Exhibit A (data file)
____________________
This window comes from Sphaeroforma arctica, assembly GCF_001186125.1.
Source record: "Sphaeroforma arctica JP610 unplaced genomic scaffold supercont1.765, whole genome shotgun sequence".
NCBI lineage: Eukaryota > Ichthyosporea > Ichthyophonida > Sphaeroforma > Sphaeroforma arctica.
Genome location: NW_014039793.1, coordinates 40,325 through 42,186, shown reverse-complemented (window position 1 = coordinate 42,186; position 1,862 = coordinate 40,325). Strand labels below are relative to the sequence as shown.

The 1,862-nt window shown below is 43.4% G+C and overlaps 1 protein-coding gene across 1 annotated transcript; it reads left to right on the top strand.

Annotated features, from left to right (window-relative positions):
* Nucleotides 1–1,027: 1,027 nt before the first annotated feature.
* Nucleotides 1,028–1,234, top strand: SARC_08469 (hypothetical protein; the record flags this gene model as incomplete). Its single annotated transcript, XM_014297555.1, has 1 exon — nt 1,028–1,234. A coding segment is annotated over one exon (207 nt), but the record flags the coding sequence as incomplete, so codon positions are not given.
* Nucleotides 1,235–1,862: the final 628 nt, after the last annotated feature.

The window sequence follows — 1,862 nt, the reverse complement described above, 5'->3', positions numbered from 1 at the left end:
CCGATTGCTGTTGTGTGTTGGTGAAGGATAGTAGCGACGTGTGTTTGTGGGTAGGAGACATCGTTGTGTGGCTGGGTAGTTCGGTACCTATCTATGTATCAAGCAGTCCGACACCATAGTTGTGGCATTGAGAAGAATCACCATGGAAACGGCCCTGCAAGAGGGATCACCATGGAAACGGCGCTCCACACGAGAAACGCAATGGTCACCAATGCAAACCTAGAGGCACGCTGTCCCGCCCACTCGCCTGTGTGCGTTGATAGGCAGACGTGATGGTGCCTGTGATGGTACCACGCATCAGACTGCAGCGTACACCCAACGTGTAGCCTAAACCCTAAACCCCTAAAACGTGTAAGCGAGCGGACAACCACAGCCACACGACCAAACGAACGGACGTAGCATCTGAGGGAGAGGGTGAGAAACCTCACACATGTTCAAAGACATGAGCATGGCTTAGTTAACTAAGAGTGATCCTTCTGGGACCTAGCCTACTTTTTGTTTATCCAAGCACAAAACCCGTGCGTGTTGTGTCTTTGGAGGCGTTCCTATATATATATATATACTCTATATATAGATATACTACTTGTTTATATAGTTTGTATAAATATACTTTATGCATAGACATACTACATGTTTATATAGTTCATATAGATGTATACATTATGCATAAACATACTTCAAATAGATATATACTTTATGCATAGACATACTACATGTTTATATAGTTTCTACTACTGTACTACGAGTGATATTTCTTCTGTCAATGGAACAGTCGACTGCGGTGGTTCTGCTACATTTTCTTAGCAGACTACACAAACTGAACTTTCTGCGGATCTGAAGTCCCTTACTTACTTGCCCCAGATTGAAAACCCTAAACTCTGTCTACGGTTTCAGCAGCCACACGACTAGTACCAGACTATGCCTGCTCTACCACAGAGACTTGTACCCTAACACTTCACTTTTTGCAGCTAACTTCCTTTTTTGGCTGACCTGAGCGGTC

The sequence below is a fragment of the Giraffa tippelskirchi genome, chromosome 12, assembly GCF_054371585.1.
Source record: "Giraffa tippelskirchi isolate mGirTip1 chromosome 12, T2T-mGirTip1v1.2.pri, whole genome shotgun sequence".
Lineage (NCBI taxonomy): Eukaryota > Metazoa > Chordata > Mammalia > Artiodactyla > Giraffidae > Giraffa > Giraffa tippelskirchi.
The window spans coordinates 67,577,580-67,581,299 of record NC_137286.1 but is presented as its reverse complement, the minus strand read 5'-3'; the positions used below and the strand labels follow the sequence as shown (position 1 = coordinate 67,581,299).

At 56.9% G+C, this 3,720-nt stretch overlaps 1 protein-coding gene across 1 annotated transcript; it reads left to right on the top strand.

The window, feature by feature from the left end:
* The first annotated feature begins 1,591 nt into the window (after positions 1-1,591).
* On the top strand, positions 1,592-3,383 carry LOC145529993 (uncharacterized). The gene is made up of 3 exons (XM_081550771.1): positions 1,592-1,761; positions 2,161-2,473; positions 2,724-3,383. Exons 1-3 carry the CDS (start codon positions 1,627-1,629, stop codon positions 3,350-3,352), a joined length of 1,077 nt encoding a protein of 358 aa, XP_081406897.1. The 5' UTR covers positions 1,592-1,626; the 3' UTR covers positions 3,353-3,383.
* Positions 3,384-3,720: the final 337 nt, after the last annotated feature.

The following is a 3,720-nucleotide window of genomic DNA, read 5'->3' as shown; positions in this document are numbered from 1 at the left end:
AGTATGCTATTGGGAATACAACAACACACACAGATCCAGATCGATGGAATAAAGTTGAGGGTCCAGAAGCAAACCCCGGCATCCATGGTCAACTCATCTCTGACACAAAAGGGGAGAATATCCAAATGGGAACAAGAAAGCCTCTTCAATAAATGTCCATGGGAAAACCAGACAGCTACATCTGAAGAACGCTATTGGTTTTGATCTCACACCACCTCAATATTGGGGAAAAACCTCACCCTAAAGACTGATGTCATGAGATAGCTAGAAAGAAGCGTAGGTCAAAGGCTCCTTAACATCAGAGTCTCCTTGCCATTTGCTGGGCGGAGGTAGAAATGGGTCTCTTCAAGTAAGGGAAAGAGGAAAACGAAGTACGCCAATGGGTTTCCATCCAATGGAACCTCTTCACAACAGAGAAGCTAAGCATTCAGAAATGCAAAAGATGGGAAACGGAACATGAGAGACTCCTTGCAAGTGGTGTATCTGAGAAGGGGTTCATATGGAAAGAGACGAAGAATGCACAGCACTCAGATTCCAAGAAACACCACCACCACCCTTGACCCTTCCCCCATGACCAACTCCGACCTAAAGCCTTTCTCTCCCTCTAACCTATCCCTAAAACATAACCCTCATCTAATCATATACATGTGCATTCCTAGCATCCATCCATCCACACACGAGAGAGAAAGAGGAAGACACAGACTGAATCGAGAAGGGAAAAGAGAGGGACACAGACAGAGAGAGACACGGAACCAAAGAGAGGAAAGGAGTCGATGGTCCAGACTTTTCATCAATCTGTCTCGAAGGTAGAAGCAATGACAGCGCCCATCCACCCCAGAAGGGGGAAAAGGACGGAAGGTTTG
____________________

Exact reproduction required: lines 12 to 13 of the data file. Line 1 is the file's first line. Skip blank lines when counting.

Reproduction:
The sequence below is a fragment of the Giraffa tippelskirchi genome, chromosome 12, assembly GCF_054371585.1.
Source record: "Giraffa tippelskirchi isolate mGirTip1 chromosome 12, T2T-mGirTip1v1.2.pri, whole genome shotgun sequence".